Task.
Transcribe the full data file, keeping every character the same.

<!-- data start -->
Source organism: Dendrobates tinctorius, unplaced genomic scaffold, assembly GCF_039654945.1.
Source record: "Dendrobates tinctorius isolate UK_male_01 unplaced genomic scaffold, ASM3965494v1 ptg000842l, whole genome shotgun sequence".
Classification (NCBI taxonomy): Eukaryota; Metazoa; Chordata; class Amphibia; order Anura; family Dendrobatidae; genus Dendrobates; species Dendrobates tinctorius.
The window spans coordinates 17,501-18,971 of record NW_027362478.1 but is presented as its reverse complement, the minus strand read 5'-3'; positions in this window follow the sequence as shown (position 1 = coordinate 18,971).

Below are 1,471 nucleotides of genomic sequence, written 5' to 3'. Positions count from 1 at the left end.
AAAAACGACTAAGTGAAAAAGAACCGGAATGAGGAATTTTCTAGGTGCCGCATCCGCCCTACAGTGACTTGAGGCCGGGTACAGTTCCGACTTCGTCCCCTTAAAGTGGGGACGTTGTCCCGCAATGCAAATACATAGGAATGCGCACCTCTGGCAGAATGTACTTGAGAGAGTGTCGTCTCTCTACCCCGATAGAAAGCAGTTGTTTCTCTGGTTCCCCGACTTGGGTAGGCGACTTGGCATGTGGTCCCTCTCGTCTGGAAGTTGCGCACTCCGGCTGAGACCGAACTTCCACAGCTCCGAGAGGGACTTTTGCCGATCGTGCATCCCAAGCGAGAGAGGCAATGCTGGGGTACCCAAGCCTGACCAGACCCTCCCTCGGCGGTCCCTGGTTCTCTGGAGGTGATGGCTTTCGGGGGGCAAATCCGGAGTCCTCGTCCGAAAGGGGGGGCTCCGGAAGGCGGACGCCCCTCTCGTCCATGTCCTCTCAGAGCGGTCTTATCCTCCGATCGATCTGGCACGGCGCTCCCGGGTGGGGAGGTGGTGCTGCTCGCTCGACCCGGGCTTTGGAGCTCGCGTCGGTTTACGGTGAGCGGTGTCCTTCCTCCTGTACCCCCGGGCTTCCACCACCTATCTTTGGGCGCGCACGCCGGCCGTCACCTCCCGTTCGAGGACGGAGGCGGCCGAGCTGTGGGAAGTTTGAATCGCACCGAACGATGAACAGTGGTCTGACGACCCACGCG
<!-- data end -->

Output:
Source organism: Dendrobates tinctorius, unplaced genomic scaffold, assembly GCF_039654945.1.
Source record: "Dendrobates tinctorius isolate UK_male_01 unplaced genomic scaffold, ASM3965494v1 ptg000842l, whole genome shotgun sequence".
Classification (NCBI taxonomy): Eukaryota; Metazoa; Chordata; class Amphibia; order Anura; family Dendrobatidae; genus Dendrobates; species Dendrobates tinctorius.
The window spans coordinates 17,501-18,971 of record NW_027362478.1 but is presented as its reverse complement, the minus strand read 5'-3'; positions in this window follow the sequence as shown (position 1 = coordinate 18,971).

Below are 1,471 nucleotides of genomic sequence, written 5' to 3'. Positions count from 1 at the left end.
AAAAACGACTAAGTGAAAAAGAACCGGAATGAGGAATTTTCTAGGTGCCGCATCCGCCCTACAGTGACTTGAGGCCGGGTACAGTTCCGACTTCGTCCCCTTAAAGTGGGGACGTTGTCCCGCAATGCAAATACATAGGAATGCGCACCTCTGGCAGAATGTACTTGAGAGAGTGTCGTCTCTCTACCCCGATAGAAAGCAGTTGTTTCTCTGGTTCCCCGACTTGGGTAGGCGACTTGGCATGTGGTCCCTCTCGTCTGGAAGTTGCGCACTCCGGCTGAGACCGAACTTCCACAGCTCCGAGAGGGACTTTTGCCGATCGTGCATCCCAAGCGAGAGAGGCAATGCTGGGGTACCCAAGCCTGACCAGACCCTCCCTCGGCGGTCCCTGGTTCTCTGGAGGTGATGGCTTTCGGGGGGCAAATCCGGAGTCCTCGTCCGAAAGGGGGGGCTCCGGAAGGCGGACGCCCCTCTCGTCCATGTCCTCTCAGAGCGGTCTTATCCTCCGATCGATCTGGCACGGCGCTCCCGGGTGGGGAGGTGGTGCTGCTCGCTCGACCCGGGCTTTGGAGCTCGCGTCGGTTTACGGTGAGCGGTGTCCTTCCTCCTGTACCCCCGGGCTTCCACCACCTATCTTTGGGCGCGCACGCCGGCCGTCACCTCCCGTTCGAGGACGGAGGCGGCCGAGCTGTGGGAAGTTTGAATCGCACCGAACGATGAACAGTGGTCTGACGACCCACGCG